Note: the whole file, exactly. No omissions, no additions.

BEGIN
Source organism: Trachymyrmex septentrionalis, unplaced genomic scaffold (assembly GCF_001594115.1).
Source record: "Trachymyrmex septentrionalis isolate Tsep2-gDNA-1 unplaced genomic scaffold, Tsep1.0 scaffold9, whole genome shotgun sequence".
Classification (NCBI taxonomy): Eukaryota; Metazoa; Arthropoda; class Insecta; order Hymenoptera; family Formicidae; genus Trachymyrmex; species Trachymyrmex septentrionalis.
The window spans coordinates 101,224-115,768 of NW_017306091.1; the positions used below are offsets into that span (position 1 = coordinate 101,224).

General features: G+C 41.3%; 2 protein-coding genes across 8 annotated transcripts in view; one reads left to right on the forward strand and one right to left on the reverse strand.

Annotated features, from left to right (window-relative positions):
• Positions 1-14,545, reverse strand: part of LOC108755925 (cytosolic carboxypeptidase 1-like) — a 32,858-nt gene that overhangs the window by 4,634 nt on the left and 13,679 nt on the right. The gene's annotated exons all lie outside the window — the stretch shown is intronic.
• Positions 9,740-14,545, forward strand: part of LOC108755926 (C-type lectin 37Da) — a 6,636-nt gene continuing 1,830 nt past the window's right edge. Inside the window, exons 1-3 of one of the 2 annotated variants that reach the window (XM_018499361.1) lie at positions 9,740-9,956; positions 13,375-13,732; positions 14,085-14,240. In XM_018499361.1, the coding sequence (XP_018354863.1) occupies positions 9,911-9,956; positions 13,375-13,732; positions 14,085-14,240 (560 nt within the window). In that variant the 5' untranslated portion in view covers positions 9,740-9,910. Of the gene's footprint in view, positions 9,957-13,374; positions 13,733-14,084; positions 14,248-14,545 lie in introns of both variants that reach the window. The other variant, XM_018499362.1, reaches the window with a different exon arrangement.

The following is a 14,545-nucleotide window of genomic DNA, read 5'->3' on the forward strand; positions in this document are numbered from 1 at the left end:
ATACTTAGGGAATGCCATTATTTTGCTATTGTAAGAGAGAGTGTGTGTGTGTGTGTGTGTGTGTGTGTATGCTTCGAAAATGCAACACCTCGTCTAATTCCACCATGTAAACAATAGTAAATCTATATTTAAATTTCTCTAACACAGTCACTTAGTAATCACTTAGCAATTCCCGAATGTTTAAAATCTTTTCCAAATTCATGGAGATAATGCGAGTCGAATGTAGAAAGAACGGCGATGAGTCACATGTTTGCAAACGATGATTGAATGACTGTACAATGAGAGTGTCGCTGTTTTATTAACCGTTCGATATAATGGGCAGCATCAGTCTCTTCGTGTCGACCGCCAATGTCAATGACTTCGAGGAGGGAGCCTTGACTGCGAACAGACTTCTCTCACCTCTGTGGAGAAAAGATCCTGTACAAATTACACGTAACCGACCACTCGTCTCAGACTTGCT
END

Source organism: Trachymyrmex septentrionalis, unplaced genomic scaffold (assembly GCF_001594115.1).
Source record: "Trachymyrmex septentrionalis isolate Tsep2-gDNA-1 unplaced genomic scaffold, Tsep1.0 scaffold9, whole genome shotgun sequence".
Classification (NCBI taxonomy): Eukaryota; Metazoa; Arthropoda; class Insecta; order Hymenoptera; family Formicidae; genus Trachymyrmex; species Trachymyrmex septentrionalis.
The window spans coordinates 101,224-115,768 of NW_017306091.1; the positions used below are offsets into that span (position 1 = coordinate 101,224).

General features: G+C 41.3%; 2 protein-coding genes across 8 annotated transcripts in view; one reads left to right on the forward strand and one right to left on the reverse strand.

Annotated features, from left to right (window-relative positions):
• Positions 1-14,545, reverse strand: part of LOC108755925 (cytosolic carboxypeptidase 1-like) — a 32,858-nt gene that overhangs the window by 4,634 nt on the left and 13,679 nt on the right. The gene's annotated exons all lie outside the window — the stretch shown is intronic.
• Positions 9,740-14,545, forward strand: part of LOC108755926 (C-type lectin 37Da) — a 6,636-nt gene continuing 1,830 nt past the window's right edge. Inside the window, exons 1-3 of one of the 2 annotated variants that reach the window (XM_018499361.1) lie at positions 9,740-9,956; positions 13,375-13,732; positions 14,085-14,240. In XM_018499361.1, the coding sequence (XP_018354863.1) occupies positions 9,911-9,956; positions 13,375-13,732; positions 14,085-14,240 (560 nt within the window). In that variant the 5' untranslated portion in view covers positions 9,740-9,910. Of the gene's footprint in view, positions 9,957-13,374; positions 13,733-14,084; positions 14,248-14,545 lie in introns of both variants that reach the window. The other variant, XM_018499362.1, reaches the window with a different exon arrangement.

The following is a 14,545-nucleotide window of genomic DNA, read 5'->3' on the forward strand; positions in this document are numbered from 1 at the left end:
ATACTTAGGGAATGCCATTATTTTGCTATTGTAAGAGAGAGTGTGTGTGTGTGTGTGTGTGTGTGTGTATGCTTCGAAAATGCAACACCTCGTCTAATTCCACCATGTAAACAATAGTAAATCTATATTTAAATTTCTCTAACACAGTCACTTAGTAATCACTTAGCAATTCCCGAATGTTTAAAATCTTTTCCAAATTCATGGAGATAATGCGAGTCGAATGTAGAAAGAACGGCGATGAGTCACATGTTTGCAAACGATGATTGAATGACTGTACAATGAGAGTGTCGCTGTTTTATTAACCGTTCGATATAATGGGCAGCATCAGTCTCTTCGTGTCGACCGCCAATGTCAATGACTTCGAGGAGGGAGCCTTGACTGCGAACAGACTTCTCTCACCTCTGTGGAGAAAAGATCCTGTACAAATTACACGTAACCGACCACTCGTCTCAGACTTGCT